For many patients with small renal masses, several options for management are available. Active surveillance (AS) of the mass has been shown in recent years to be a generally safe and reasonable approach, though there are a number of factors for clinicians to keep in mind in taking this path.
“In terms of oncologic outcomes, I would say AS remains underutilized,” said Phillip M. Pierorazio, MD, of the Sidney Kimmel Comprehensive Cancer Center at Johns Hopkins University in Baltimore. Pierorazio spoke about the use of AS in patients with small renal masses at the 15th International Kidney Cancer Symposium (IKCS), held November 4–5 in Miami, Florida. He noted that current guidelines use words such as “optional” and focus on “suitable” patients—word choices that he anticipates will change in upcoming guideline updates.
One systematic review of the literature, which included 73 peer-reviewed studies and two prospective cohorts, showed excellent results with AS. Among 1,795 patients, after a follow-up of 21 to 92 months the cancer-specific survival with AS was 100%. Metastasis-free survival was 98.9%, and overall survival in this cohort was 88.8%.
Other studies have also found good results with AS. The DISSRM registry opened in 2009 and prospectively enrolled patients who selected either AS or surgery for a solid small renal mass; it was designed as a non-inferiority study. At the most recent analysis, Pierorazio said a total of 543 patients in the study have been followed for a median of 3.01 years; at least 25% of those patients have more than 5 years of follow-up.
To this point, not one patient in the AS group has died from their disease. “This is at least a non-inferior management,” Pierorazio said. In the most recent (October 2015) published analysis from DISSRM, which included 497 patients, the cancer-specific survival rate was 100% with AS and 99% in the primary intervention group.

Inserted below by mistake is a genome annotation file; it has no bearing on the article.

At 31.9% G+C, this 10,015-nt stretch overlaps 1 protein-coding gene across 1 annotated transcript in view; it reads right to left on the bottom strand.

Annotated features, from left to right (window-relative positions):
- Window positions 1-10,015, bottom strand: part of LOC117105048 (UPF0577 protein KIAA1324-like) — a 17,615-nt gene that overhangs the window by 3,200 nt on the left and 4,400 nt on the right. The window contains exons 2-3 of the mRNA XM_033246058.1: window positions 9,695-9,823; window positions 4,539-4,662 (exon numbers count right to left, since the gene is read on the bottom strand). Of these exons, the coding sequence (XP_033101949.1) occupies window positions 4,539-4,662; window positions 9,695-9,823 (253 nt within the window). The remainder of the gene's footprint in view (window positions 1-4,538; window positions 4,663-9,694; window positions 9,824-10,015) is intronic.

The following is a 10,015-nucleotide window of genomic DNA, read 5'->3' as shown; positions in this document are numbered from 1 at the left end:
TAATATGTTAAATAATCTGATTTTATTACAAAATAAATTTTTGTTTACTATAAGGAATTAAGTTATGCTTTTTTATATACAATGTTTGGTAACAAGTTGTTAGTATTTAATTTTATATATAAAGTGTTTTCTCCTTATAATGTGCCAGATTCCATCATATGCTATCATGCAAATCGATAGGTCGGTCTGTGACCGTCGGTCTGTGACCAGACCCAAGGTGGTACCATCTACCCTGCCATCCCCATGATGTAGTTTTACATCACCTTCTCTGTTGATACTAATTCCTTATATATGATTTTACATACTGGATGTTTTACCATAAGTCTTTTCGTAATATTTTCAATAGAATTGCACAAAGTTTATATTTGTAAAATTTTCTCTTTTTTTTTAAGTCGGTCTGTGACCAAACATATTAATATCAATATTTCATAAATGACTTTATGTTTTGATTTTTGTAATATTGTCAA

The overall survival curves, however, had begun to separate. At 2 years, the overall survival rate was 96% with AS and 98% with intervention; at 5 years, those rates were 75% and 92%, respectively (P = .06).
Pierorazio said that ultrasound is the “cornerstone” of an AS program. “Ultrasound is a reliable way to measure a small renal mass, if the radiologist knows what they are looking for,” he said. He recommends ultrasound imaging every 6 months for the first 2 years after diagnosis, and then annually thereafter. Additionally, each year patients should undergo chest imaging and a complete metabolic panel to complete a metastatic evaluation.
The use of ultrasound to measure growth of the mass, however, does carry some caveats. In one analysis, after 48 months the mean growth rate of small renal masses under AS was 0.09 cm/year. However, Pierorazio said that “the growth rate is highly variable within the first 6 months to a year…. We’ve learned over the last 7 years not to jump to conclusions, not to rush people off to the operating room.” The first measurement of a growth rate, he said, may not be conclusive; many tumors have a period of growth followed by a period of quiescence, followed by more growth. Models of tumor growth should likely not involve linear trends because of this.
Renal mass biopsy (RMB) is also a possibility for patients under AS. Alexander Kutikov, MD, of Fox Chase Cancer Center in Philadelphia, spoke during the symposium and said that the “pendulum has been swinging from the concept of ‘biopsy never’ to this concept of ‘biopsy always.’ The question really is, is a universal RMB justified in routine clinical practice?”
In AS patients, many patients may not benefit from RMB, and though it is a low-risk procedure there is always some risk associated with biopsy. “If you’re an AS patient, you should only do a RMB if it’s going to change your clinical management,” Kutikov said. At present, the data suggest that RMB should be used “more than never, but less than always.”